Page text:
Length: 1.5 miles
Where it is located: This walk takes you through the heart of the Pullman historic district in the community area of Pullman. It is Walk #12 on the Walks Location Map.
How we got there: We drove and parked at the Visitor Center. There is also street parking in the neighborhood. The Visitor Center provides detailed options for travel via car, bus and train.
Marge’s Comments: This was one of the first neighborhood walks I took after moving to the city in 2005. I was fascinated by the history of Pullman and knew that much of the “town” exists intact from when it was built in 1880 – 1884. Walking among the well preserved row homes once occupied by the workers of the Pullman factory helps you envision what life in Chicago may have been like over 100 years ago. The Visitor Center is a must see and greatly enhances your experience. The factory is a burned out hulk of a building and other sites are in shambles, but the future looks hopeful. The area has been gentrifying since the late 1900s, the district was declared a National Monument in 2015 and the commitment to restoration among community groups gives hope that the area will one day be restored fully.
The Pullman neighborhood is a spectacle: one part ruins and one part rising Phoenix. The ruins of the manufacturing complex that was absorbed by Chicago over a century ago is a humble reminder of man’s fate. In the adjoining neighborhood, once owned by the company, urban frontiersmen have made a delightful and safe haven for themselves. Down 111th Street and across I-94 the magnificent Harbourside Gold Course offers 36 holes, each with a breathtaking view of Chicago in the distance.
Before we get started:
This walk is very limited in that it takes place in the very tight area around the visitor center. If you are inclined to wander beyond it, please ask at the visitor center where to go, what to see and what is safe. They are very knowledgeable about the area and are very helpful.
There are guided walking tours of Pullman on the first Sunday of every month from May to October. In addition, there is an Annual Historic Pullman House Tour weekend, where homes and sites in Pullman are open to the public. This is fabulous and gives you a chance to see inside some beautifully restored houses as well as the Florence Hotel and other historical sites. Highly recommended! However, if neither of those options fit with your schedule, you will still enjoy going to the Historic Pullman Foundation Visitor Center, browsing their exhibits and taking the self-guided walking tour with the map they provide. This map is reproduced here and makes up our walk for Pullman.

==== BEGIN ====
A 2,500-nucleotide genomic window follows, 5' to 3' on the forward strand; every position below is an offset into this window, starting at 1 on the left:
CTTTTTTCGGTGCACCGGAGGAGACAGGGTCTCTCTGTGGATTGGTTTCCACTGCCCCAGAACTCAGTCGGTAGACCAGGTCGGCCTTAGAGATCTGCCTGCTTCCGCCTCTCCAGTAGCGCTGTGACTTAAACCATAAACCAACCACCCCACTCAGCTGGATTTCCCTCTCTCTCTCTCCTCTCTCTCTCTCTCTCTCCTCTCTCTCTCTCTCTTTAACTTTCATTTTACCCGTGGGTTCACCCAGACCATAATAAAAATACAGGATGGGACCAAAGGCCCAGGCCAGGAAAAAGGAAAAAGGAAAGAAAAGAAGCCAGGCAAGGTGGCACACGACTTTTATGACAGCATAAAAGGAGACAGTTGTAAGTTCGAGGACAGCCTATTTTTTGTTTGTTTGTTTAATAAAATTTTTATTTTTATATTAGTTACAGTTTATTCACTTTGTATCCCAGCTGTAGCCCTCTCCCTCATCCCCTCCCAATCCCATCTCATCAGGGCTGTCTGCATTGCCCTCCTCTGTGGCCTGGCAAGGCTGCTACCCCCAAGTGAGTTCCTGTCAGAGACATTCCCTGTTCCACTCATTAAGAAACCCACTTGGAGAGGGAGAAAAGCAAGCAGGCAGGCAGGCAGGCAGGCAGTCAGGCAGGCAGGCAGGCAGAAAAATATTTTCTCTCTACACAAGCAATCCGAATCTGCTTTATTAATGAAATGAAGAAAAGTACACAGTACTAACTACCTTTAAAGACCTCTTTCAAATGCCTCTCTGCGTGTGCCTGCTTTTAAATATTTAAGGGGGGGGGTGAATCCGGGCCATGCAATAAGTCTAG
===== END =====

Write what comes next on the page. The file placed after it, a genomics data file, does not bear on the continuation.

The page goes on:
Printable PDF of the Pullman Walk: Chicago Neighborhood Walk Pullman
Pullman Historic District
This walk covers only the Pullman Historic District, also known as the Pullman National Monument. It was the first model, planned industrial community in the United States. The district is significant for its historical origins in the Pullman Company, one of the most famous company towns in the United States, and scene of the violent 1894 Pullman strike.
Historic Pullman was built in the 1880s by George Pullman as workers’ housing for employees of his eponymous railroad car company, the Pullman Palace Car Company. He established behavioral standards that workers had to meet to live in the area and charged them rent.
Pullman’s architect, Solon Spencer Beman, was said to be extremely proud that he had met all the workers’ needs within the neighborhood he designed. The distinctive row houses were comfortable by the standards of the day and contained such amenities as indoor plumbing, gas and sewers.
During the depression that followed the Panic of 1893, demand for Pullman cars slackened. Despite cutbacks and wage reductions at the factory, the Company did not reduce rents for workers who lived in Pullman. Workers initiated the Pullman Strike in 1894 and it lasted 2 months, eventually leading to intervention by the U.S. Government and military.
After George Pullman died in 1897, the town was annexed by the city of Chicago and the city sold the houses to their occupants. Deindustrialization and migration to the suburbs led the area to fall into decline and a proposal to demolish the area to create new industrial development was defeated by the efforts of its residents.
Over the years local organizations and foundations have fought and won for recognition of Pullman as a Historic District and all the protections that brings.
From Wikipedia and Historic Pullman Foundation